Skip to main content
U.S. flag

An official website of the United States government

Dot gov

The .gov means it’s official.
Federal government websites often end in .gov or .mil. Before sharing sensitive information, make sure you’re on a federal government site.


The site is secure.
The https:// ensures that you are connecting to the official website and that any information you provide is encrypted and transmitted securely.

NIST Mise en Pratique of the New Kilogram Definition


As part of a New SI system of units to be adopted in 2018, the kilogram will be redefined so that it may be realized in terms of Planck's constant. By experimental necessity, this new realization will occur in a high vacuum environment, which presents a challenge for the world's National Metrology Institutes (NMI), namely, how do we transfer the new definition of the kilogram, realized in high vacuum, to atmospheric pressure air where mass metrology is performed? Mise en Pratique is a French phrase meaning "to put in practice", and by way of application a Mise en Pratique is a sequence of steps that are enacted to accomplish a desired outcome. The NIST Mass & Force Group is developing its own Mise en Pratique for transferring a vacuum realization of the kilogram to the world of measurement that operates in atmospheric pressure air.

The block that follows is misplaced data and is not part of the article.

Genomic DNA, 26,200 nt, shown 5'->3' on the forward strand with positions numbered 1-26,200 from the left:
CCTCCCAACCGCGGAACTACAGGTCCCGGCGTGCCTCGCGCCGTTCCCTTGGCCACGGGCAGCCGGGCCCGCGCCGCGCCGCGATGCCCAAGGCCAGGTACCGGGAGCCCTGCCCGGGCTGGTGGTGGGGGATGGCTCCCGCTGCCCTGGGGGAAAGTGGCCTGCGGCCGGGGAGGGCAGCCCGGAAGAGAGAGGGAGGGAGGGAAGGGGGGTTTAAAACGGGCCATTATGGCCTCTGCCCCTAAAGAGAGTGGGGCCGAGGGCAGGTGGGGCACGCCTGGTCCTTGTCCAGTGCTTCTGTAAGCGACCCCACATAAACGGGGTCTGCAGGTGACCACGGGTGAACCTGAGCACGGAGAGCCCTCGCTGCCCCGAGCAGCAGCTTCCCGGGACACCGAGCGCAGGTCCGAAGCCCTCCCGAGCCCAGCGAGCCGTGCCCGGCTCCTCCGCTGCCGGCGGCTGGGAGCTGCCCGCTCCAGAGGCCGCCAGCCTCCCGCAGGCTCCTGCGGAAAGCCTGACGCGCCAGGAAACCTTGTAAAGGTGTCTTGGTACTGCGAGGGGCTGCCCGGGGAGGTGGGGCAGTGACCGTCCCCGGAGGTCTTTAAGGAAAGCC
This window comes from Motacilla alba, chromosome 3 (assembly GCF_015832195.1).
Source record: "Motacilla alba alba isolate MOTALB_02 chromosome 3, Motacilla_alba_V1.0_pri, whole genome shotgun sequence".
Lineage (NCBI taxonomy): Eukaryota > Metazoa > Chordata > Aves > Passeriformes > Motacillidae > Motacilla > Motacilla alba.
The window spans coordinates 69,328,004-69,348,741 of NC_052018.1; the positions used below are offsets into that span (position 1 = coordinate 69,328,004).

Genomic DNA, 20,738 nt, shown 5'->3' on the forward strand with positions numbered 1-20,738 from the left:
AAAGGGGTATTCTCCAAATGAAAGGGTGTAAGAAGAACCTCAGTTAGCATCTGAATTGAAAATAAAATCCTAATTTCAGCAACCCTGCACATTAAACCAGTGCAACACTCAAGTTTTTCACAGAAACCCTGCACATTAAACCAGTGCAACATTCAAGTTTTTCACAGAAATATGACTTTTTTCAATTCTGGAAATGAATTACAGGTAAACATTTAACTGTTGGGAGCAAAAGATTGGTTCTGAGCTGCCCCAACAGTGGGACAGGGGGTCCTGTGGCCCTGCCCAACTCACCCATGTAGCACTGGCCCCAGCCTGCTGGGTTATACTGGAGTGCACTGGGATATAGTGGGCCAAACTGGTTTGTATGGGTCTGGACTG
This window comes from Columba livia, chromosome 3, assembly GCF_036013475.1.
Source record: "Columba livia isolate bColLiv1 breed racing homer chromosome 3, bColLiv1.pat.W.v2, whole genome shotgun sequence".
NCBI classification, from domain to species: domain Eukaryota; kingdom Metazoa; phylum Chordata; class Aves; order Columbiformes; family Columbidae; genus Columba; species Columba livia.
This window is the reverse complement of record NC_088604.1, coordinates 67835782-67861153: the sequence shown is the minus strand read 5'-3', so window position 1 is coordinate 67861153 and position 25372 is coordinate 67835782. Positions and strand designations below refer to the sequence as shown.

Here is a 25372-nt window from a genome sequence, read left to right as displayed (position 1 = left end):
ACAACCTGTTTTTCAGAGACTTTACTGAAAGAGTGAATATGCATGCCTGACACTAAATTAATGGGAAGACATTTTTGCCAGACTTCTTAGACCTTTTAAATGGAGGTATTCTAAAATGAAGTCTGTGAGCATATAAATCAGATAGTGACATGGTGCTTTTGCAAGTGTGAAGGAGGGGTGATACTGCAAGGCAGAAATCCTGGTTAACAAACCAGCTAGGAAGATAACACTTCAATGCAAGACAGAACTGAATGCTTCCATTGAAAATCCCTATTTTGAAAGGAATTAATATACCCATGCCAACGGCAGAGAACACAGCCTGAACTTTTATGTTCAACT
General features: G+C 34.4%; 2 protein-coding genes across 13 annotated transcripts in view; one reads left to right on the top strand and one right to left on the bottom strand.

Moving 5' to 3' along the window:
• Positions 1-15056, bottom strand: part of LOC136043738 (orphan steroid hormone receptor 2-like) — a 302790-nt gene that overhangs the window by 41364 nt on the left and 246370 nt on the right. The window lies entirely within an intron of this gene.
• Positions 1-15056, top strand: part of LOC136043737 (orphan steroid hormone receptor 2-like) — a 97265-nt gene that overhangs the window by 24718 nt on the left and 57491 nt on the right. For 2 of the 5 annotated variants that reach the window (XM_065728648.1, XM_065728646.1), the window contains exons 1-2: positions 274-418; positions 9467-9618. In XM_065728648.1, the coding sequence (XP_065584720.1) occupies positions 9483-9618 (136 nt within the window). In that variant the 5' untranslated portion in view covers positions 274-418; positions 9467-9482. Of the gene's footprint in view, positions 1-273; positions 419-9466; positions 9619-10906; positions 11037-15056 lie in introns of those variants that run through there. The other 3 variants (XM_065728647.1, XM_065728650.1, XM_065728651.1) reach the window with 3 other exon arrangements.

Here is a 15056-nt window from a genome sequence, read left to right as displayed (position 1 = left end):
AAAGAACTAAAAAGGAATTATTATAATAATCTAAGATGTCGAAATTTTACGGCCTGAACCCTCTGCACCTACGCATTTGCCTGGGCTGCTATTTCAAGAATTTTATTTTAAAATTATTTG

The Mise en Pratique consists of the realization of the new kilogram in the NIST Watt Balance, and then transferring the realization to air and the U.S. Measurement System. The artifact is transferred from the Watt Balance under vacuum to a specially designed instrument that enables direct comparison of a mass in vacuum to a mass in air using a magnetic suspension technique.

Figure 1. Realization and Dissemination of the Redefined Kilogram. Left: Watt Balance realization; Center: Masses are transported back and forth by the Mass Transport Vehicle (MTV); Right: Dissemination of vacuum realization by magnetic suspension technique.


magnetic suspension technique
Figure 2. Magnetic suspension technique for direct comparison of the vacuum-realized kilogram to an artifact in atmospheric pressure air. Left: Suspension of empty mass pan in lower (air) chamber; Center: Suspension of artifact in lower (air) chamber; Right: Weighing in upper chamber (vacuum) of standard mass artifact calibrated by NIST Watt Balance.

Created July 1, 2015, Updated January 23, 2018